(3) Implementation during transition (A) Effect on actions and orders

Program requirements of, and actions taken or orders issued pursuant to, a coal combustion residuals permit program shall remain in effect if—

a State takes control of its coal combustion residuals permit program from the Administrator under paragraph (1) or

the Administrator takes control of a coal combustion residuals permit program from a State under subsection (e).

Subparagraph (A) shall apply to such program requirements, actions, and orders until such time as—

the implementing agency changes the requirements of the coal combustion residuals permit program with respect to the basis for the action or order or

the State or the Administrator, whichever took the action or issued the order, certifies the completion of a corrective action that is the subject of the action or order.

If a State adopts and implements a coal combustion residuals permit program under this subsection, the Administrator shall cease to implement the permit program implemented under subsection (e)(1) for such State.

(g) Effect on determination under 4005 (c) or 3006

The Administrator shall not consider the implementation of a coal combustion residuals permit program by the Administrator under subsection (e) in making a determination of approval for a permit program or other system of prior approval and conditions under section 4005(c) or of authorization for a program under section 3006.

Nothing in this section shall preclude or deny any right of any State to adopt or enforce any regulation or requirement respecting coal combustion residuals that is more stringent or broader in scope than a regulation or requirement under this section.

(2) Authority of the administrator (A) In general

Except as provided in subsections (d) and (e) and section 6005, the Administrator shall, with respect to the regulation of coal combustion residuals, defer to the States pursuant to this section.

Nothing in this section shall be construed as affecting the authority of the Administrator under section 7003 with respect to coal combustion residuals.

(C) Enforcement assistance only upon request

Upon request from the head of a lead State agency that is implementing a coal combustion residuals permit program, the Administrator may provide to such State agency only the enforcement assistance requested.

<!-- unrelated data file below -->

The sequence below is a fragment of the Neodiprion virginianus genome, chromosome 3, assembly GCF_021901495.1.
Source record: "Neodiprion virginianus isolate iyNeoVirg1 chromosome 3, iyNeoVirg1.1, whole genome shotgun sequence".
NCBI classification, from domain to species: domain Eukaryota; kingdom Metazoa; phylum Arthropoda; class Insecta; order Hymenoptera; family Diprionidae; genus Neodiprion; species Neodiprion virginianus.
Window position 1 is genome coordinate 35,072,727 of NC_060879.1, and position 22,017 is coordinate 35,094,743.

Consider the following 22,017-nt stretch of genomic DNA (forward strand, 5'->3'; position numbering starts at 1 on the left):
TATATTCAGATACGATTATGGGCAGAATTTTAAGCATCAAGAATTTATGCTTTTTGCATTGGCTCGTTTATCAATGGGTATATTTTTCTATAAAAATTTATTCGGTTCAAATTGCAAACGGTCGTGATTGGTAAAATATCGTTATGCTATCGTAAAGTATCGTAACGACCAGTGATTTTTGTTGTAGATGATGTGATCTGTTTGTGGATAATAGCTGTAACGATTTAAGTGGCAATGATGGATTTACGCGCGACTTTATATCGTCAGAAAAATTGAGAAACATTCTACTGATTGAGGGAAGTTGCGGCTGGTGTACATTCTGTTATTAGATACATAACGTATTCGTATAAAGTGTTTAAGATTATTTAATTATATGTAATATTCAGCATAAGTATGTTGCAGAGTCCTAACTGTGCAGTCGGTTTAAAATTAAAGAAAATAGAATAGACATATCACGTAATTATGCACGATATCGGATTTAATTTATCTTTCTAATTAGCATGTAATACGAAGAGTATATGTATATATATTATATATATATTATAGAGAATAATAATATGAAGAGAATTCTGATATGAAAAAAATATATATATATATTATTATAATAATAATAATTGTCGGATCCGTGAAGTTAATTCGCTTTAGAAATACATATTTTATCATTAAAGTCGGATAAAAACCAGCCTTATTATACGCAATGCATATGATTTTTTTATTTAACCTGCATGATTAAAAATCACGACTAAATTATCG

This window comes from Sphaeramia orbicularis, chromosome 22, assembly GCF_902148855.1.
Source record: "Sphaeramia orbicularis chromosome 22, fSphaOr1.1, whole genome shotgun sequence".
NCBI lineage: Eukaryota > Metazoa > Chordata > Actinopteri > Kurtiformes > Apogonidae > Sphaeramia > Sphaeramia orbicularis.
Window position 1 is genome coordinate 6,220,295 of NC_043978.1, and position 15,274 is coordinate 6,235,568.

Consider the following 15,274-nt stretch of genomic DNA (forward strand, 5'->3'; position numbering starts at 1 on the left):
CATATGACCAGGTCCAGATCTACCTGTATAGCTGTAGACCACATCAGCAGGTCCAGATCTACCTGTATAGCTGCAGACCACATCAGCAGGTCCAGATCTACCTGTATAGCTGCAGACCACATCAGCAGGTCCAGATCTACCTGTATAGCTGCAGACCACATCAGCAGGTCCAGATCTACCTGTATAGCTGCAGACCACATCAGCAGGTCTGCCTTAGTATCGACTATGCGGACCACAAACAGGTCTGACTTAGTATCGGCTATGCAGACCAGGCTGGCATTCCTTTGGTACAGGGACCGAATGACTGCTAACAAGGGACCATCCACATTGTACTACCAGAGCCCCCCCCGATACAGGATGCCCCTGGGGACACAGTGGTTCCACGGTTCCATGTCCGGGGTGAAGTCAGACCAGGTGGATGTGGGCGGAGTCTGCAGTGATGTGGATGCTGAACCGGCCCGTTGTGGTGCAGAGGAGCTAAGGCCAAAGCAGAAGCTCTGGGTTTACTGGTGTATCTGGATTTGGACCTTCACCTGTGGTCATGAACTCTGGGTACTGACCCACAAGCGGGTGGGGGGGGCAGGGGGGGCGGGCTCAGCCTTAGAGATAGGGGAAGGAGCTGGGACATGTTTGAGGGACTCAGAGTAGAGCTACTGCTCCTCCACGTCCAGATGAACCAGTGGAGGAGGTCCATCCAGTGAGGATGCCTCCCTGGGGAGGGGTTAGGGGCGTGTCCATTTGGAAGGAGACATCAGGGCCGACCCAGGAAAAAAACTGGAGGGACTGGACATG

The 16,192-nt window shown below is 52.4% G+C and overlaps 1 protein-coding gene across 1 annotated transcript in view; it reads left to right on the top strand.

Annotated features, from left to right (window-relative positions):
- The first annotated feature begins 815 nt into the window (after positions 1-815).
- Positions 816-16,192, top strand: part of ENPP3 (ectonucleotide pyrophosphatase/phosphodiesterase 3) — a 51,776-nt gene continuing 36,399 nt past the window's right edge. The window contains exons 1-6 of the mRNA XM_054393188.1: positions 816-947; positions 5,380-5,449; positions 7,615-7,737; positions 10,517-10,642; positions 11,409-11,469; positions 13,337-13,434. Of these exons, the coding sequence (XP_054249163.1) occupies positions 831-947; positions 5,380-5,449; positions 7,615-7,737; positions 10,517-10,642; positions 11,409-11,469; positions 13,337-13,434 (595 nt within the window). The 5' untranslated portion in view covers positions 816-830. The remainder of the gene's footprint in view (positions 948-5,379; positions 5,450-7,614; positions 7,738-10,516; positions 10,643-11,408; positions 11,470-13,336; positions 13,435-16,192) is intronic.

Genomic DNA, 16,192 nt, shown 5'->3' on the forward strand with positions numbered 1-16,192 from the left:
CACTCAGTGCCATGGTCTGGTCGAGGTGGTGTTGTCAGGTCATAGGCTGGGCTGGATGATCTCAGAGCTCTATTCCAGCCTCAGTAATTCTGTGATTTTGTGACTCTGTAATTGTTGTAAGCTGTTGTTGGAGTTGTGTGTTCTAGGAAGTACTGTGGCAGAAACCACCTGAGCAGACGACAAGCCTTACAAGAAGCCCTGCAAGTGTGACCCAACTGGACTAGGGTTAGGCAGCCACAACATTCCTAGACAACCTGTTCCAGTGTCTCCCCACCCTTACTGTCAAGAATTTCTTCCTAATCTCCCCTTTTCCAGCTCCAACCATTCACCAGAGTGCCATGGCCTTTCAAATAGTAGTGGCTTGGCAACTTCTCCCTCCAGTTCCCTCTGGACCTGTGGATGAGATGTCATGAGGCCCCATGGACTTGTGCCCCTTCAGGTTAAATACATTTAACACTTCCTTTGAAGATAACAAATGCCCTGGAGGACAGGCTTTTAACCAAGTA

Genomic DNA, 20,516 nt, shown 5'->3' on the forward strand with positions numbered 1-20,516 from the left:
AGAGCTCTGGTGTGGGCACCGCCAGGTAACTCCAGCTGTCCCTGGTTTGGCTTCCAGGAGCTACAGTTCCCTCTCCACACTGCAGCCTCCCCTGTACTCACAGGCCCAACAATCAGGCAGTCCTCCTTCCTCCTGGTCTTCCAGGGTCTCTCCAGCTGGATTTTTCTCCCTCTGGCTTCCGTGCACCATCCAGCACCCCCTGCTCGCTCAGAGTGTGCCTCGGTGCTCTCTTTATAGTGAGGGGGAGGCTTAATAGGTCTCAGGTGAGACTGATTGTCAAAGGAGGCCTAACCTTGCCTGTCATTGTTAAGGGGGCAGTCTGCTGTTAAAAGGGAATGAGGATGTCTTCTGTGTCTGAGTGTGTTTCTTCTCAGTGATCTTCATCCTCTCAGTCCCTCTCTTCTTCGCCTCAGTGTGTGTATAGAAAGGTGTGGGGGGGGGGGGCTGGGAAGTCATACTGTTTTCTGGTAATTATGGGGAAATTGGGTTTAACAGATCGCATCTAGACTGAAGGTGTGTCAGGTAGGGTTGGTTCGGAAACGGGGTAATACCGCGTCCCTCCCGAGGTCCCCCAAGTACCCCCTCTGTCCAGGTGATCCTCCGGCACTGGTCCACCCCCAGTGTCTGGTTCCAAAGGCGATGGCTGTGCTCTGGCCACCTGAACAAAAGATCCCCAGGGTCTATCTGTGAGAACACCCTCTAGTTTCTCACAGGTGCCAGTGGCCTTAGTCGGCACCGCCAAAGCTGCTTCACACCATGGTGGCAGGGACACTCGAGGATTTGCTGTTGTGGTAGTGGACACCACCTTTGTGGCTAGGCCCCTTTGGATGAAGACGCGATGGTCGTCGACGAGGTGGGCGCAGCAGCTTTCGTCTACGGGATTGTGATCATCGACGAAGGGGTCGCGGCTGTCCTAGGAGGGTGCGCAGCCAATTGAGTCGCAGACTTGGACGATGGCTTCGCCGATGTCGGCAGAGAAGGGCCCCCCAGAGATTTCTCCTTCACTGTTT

Except as provided in subparagraph (C), the Administrator shall not have concurrent enforcement authority when a State is implementing a coal combustion residuals permit program, including during any period of interim operation described in subsection (c)(3)(D).

The Administrator shall not have authority to finalize the proposed rule published at pages 35128 through 35264 of volume 75 of the Federal Register (June 21, 2010).

(F) Other response authority

Nothing in this section shall be construed as affecting the authority of the Administrator under the Comprehensive Environmental Response, Compensation, and Liability Act of 1980 ( 42 U.S.C. 9601 et seq. ) with respect to coal combustion residuals.

Nothing in this section shall be construed to affect the authority of a person to commence a civil action in accordance with section 7002.

(i) Mine reclamation activities

A coal combustion residuals permit program implemented by the Administrator under subsection (e) shall not apply to the utilization, placement, and storage of coal combustion residuals at surface mining and reclamation operations.

(1) Coal combustion residuals

The term coal combustion residuals means—

the solid wastes listed in section 3001(b)(3)(A)(i), including recoverable materials from such wastes

coal combustion wastes that are co-managed with wastes produced in conjunction with the combustion of coal, provided that such wastes are not segregated and disposed of separately from the coal combustion wastes and comprise a relatively small proportion of the total wastes being disposed in the structure

fluidized bed combustion wastes